The Gressenhall Farm and Workhouse Museum sits out in the glorious Norfolk countryside, a perk for any visitor to the museum site and grounds. However, it is also a perk for creepy crawlies who like to munch on wood, as the Collections Centre offers a gourmet buffet of aged wooden furniture to choose from. Careful pest management is therefore key and continual. A pram and a table on which we work show signs of Woodworm, tiny burrow holes giving them away. Wood darkens with time, and so when old wood is freshly eaten it will appear lighter in colour inside the hole. An object will still bare traces of old infestations, however due to the ageing and possible accumulation of dust or debris, these holes will appear darker. If in doubt, freeze it out! Freezing is the adopted process of eradication, a freezer the size of a small room creating a temperature controlled chamber for two weeks per freeze. If correctly wrapped, a domestic freezer could be used for household pest removal, however is less easy to control. At the Collections Centre, objects are prepared first by filling any ‘void’ space with tissue paper wadding. This reduces spaces in which condensation can form during the defrost. They are then wrapped in thick plastic sheeting, and carefully shelved within the freezer chamber. After two weeks, the freezer is left to fully return to room temperature before any objects are removed, as when frozen they can become brittle and difficult to transport.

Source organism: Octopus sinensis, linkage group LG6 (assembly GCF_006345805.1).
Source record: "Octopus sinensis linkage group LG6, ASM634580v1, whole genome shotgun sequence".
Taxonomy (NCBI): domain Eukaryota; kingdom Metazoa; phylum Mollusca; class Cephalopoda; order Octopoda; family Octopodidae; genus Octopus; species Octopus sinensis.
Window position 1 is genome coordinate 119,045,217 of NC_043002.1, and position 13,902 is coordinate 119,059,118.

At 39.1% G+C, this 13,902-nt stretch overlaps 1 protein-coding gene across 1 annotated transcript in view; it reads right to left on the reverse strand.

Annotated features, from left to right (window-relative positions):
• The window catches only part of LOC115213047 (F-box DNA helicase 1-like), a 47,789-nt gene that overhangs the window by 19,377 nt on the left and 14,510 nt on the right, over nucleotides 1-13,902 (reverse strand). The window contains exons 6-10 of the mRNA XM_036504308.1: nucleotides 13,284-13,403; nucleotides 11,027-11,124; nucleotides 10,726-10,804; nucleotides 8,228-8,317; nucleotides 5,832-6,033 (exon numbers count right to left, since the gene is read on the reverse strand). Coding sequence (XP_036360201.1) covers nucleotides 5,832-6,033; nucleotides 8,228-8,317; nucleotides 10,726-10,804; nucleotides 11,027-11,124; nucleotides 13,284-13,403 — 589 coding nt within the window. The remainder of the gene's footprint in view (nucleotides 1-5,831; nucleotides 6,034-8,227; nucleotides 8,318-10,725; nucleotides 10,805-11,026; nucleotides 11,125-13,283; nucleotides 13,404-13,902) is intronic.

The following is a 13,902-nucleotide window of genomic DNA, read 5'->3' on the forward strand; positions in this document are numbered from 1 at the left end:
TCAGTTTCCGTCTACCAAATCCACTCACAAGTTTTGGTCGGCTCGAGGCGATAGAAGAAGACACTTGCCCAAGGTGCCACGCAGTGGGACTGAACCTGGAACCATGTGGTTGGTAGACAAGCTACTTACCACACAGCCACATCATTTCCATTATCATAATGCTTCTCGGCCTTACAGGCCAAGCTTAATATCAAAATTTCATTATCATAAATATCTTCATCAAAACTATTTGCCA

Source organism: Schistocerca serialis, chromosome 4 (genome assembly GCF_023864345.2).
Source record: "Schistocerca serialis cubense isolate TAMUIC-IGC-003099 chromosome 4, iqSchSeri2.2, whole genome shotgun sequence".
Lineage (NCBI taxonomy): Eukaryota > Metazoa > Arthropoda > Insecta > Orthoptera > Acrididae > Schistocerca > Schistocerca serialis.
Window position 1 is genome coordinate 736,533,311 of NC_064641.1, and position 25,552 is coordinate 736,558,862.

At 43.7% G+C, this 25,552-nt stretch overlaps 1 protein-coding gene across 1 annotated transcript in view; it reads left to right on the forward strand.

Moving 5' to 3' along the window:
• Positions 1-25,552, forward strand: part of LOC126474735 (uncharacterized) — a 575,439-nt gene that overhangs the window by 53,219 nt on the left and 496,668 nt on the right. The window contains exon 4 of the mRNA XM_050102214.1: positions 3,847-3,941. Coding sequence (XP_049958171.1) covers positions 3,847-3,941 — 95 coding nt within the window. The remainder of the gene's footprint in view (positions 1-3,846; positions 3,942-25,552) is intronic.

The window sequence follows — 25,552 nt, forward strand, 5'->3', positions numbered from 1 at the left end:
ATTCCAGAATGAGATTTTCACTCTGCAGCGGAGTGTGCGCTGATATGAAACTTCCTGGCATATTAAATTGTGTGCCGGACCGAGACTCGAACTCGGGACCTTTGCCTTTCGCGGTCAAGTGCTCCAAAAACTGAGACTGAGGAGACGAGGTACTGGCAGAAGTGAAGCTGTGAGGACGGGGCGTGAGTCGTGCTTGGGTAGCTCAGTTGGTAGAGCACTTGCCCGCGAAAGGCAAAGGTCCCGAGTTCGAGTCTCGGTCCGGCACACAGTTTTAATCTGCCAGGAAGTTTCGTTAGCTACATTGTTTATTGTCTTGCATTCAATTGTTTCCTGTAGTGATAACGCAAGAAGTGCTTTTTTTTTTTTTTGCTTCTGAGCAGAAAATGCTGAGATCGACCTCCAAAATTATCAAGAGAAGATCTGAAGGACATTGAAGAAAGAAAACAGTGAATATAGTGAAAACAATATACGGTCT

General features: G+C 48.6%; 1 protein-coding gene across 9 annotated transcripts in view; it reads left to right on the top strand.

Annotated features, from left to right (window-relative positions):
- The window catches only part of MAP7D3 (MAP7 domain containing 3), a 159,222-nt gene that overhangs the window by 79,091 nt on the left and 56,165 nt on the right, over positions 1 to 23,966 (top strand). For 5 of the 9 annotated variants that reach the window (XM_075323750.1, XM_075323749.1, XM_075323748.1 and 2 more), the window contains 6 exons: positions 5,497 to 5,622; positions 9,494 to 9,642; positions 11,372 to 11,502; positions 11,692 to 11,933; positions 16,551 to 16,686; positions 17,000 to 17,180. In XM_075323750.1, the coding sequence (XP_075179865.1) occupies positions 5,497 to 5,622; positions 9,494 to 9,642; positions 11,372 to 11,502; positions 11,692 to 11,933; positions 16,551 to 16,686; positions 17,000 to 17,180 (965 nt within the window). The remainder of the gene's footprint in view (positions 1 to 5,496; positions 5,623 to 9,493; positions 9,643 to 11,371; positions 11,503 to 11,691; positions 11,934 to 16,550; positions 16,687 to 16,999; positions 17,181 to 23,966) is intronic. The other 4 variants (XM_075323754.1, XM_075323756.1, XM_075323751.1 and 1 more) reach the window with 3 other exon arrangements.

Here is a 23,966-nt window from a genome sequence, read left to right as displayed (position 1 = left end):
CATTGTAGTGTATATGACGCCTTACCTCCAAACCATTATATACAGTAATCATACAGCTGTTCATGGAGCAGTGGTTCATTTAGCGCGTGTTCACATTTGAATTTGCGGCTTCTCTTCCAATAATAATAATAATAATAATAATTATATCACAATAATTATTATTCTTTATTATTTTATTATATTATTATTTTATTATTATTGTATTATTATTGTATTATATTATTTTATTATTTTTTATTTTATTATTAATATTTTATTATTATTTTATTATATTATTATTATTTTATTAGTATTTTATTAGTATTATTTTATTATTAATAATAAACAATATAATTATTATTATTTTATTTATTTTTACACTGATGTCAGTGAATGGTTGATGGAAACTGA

On week two the whole team is assigned a collection of wooden printing blocks: carved alphabet letters set into blocks, once used for newspaper or poster printing. We spend the whole day in the speckled sunshine of the Collections Centre forecourt, getting lost in the dusting and hoovering of individual wooden letters, spaces, and punctuation. Slow but satisfying, it is far from an average office day. Then again, there are no average office days upon the traineeship, and the next day I return to the Tide and Tide Museum and watch loans from Tate and the Fitzwilliam Museum being installed into the new exhibition, Drawn to the Coast.

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Wooden Printing Blocks

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Sharing a Passion: Ted Ellis

Each week we take a look at what’s been going on with Norfolk’s Teaching Museum Trainees.

Today we see John Holdaway, trainee with the Natural History section.

Back in the summer of 2016, I was kindly asked by Time & Tide Museum in Great Yarmouth, to present a talk as part of their excellent Friday talks programme. I was given the date of 3rd March 2017, which at the time seemed a long way off, but as I write this, it’s only a few weeks away!